He said this when Business Insider Sub-Saharan Africa (BISSA) interviewed him for its ‘Meet The Boss’ series.
Meet The Boss: Head of Society for Diageo in Africa talks about his journey so far
The Head of Society for Diageo in Africa, Gabriel Opoku-Asare (GO-A) has disclosed that Guinness Ghana, works with over 25,000 farmers in Ghana.
He added that by employing this number of Ghanaian farmers, they also support “the lives of about 175,000 people in Ghana.”
Mr Opoku-Asare also spoke about his personal life, his morning routine and his life principles.
Read the full interview below.
BISSA: Tell us your name and a little about yourself
GO-A: My name is Gabriel Opoku-Asare, Head of Society for Diageo in Africa.
I am Ghanaian, born in Kumasi. I went to Cambridge International School, then to Opoku Ware Secondary School (OWASS) and I went to KNUST. After KNUST, I left for the UK worked in various fields in the UK. I came back to Ghana and started working with an IT company in Ghana called K-net.
My role was Customer Relations and Project Management but we had a lot of government clients. With that, it helped build my expertise around government engagements and relations.
I left K-net and took a job to join the group called Mohinani group which is probably the biggest plastic manufacturing firm in Ghana. I was actually going to join as the head of customer relations for the group then the opportunity came up for me to lead the corporate relations team based on my experience in the past.
I left Mohinani and joined Unilever. It was a great place to learn a lot when it comes to the corporate world and how you go about sustainability, communications and employer engagements. At Unilever, I spent 2 years.
Then Guinness Ghana came knocking. The role was Corporate Relations Director for Ghana. I thought it was a great role so I said why not join Guinness Ghana. Three years in the role we delivered some great work and some have been seen as one of the best across Diageo globally and also in Africa that led me into my new role as Head of Society Diageo in Africa.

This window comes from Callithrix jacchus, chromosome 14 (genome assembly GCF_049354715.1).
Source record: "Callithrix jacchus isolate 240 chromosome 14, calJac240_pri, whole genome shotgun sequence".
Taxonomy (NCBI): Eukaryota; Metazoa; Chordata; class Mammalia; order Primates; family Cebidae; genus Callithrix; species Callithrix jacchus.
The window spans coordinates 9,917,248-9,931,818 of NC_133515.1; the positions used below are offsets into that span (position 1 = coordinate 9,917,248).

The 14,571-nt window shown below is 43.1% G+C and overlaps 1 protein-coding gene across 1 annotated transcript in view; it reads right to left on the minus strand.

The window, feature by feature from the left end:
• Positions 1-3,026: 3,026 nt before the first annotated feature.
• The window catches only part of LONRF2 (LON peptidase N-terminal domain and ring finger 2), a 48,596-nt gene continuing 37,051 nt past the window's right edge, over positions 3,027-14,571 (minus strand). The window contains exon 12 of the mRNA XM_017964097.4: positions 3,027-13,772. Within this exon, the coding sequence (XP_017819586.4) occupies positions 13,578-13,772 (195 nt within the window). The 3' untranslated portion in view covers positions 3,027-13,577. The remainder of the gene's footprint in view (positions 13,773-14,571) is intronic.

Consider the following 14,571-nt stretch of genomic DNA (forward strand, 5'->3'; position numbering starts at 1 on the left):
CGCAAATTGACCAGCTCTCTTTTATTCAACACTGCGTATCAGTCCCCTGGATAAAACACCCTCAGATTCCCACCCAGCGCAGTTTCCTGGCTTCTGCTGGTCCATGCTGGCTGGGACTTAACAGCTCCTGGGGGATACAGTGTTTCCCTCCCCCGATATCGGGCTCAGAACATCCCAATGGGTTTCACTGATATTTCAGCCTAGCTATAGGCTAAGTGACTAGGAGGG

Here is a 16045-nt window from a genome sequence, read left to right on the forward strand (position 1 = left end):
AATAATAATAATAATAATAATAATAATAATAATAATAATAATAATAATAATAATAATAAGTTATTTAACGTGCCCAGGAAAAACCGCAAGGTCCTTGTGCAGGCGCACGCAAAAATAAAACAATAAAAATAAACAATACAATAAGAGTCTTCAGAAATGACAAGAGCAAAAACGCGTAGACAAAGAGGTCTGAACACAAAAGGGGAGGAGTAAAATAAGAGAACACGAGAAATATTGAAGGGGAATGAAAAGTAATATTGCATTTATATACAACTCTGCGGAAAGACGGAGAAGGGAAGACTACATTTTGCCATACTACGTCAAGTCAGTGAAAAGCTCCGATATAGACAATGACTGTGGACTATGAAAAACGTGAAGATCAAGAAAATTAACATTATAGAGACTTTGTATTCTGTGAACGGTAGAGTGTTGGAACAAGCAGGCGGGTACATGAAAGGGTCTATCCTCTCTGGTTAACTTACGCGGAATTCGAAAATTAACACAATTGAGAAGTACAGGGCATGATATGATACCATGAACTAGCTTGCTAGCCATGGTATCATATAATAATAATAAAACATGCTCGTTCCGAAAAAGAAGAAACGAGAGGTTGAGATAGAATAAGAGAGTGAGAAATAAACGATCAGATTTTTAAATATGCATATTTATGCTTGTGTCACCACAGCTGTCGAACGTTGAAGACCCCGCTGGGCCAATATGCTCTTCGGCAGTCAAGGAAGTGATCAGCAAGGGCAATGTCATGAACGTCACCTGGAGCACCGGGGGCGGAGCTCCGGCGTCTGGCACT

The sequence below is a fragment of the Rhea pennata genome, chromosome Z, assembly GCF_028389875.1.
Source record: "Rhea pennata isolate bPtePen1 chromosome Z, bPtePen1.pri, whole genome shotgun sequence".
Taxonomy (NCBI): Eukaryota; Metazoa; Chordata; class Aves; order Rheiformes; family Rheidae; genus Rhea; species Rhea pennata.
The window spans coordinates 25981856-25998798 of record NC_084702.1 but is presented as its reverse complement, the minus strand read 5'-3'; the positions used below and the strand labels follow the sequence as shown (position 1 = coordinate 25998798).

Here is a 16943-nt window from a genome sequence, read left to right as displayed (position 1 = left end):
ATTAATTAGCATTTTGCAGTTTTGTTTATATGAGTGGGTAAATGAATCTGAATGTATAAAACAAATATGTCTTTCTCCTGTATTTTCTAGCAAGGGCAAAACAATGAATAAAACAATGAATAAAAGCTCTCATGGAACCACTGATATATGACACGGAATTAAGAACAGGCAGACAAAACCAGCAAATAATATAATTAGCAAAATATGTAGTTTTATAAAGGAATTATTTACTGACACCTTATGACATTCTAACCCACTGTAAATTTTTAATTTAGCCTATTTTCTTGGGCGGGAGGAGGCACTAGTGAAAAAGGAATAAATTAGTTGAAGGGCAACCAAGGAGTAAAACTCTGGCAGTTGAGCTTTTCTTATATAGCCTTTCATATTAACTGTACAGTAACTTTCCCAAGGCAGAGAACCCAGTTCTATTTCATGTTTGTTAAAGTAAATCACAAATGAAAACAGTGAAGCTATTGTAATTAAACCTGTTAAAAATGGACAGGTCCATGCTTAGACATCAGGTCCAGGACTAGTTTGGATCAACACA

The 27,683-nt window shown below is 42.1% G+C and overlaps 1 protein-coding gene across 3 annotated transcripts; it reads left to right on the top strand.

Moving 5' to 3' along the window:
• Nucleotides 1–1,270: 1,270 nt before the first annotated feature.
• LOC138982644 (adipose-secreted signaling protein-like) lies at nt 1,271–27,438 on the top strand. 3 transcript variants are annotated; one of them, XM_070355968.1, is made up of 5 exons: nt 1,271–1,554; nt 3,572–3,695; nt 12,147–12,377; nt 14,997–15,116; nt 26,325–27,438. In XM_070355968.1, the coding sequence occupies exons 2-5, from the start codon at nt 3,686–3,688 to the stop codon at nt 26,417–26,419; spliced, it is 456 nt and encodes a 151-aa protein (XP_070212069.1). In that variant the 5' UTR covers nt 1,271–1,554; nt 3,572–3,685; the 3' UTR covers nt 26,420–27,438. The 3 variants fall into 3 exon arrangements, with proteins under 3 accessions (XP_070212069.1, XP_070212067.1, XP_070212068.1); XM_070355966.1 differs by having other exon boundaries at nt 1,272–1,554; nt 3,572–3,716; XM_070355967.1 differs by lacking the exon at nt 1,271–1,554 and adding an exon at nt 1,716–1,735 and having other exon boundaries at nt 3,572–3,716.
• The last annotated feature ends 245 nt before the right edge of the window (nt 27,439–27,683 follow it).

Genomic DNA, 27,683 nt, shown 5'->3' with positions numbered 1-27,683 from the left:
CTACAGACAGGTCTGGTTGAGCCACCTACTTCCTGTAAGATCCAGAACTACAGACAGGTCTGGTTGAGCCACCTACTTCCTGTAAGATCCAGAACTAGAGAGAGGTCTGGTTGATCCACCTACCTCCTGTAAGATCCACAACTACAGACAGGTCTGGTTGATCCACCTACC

BISSA: Your promotion from Ghana to Diageo Africa was real quick. What is your secret?
GA-O: It really tells what a great company Diageo is and the opportunities that you can find as an employee. It tells that we are very much focused on the growth plan of every employee. So it is all about achievement and delivering in the role that you are in. Based on that if the next opportunity becomes available you can get into that role.
I think we are changing the narrative around being in a role for 40 years, 20 years before you move into the next role. We are making it about the delivery of the work that you are doing and how you can impact the next available role.
BISSA: Do you believe you gave your best as Corporate Relations Director at Guinness Ghana?
GA-O: I did some really good job in Ghana. One of the great things we did in Ghana was to help bring together a coalition we called Ghana Recycling Initiative by Private Enterprises (GRIPE) and we need to find solutions to dealing with plastic waste in Ghana.
It is our flagship programme that we are rolling out across Africa and I am leading that project across Africa as well.
BISSA: As part of your new role you are to ensure LRM, how do you do that?
GA-O: One of the biggest levelers of our sustainability and responsibility agenda is through partnerships because most of the problems we face across Africa are not complex but just a lot of problems that require skill and partnership. So we can’t do it ourselves we look towards partnerships with civil society and government.
BISSA: What is Diageo’s endgame for Africa?
GA-O: For us, it aligns with our mission and vision.
Our mission is to be the best-performing. So be a profitable business in Africa within every sector and also FMCGs and as the best business across Africa but the most respected and trusted business as well.
Respect and trust don’t just come, it is earned. So how we run our business ethically, how we comply with local standards ethically is absolutely important to us as a business. For us, we believe in shared value. This means the programs that we are running should benefit us or make us profitable and also should make the communities profitable.
Through the programs, we run we should be able to create jobs, improve livelihoods across Africa and also for the environment we are ensuring that we are not just taking from the environment but rather we are maintaining the sustainability of the eco-system and climate changes in the countries we operate in.
BISSA: Can you grade the company in terms of its ability to ensure sustainability?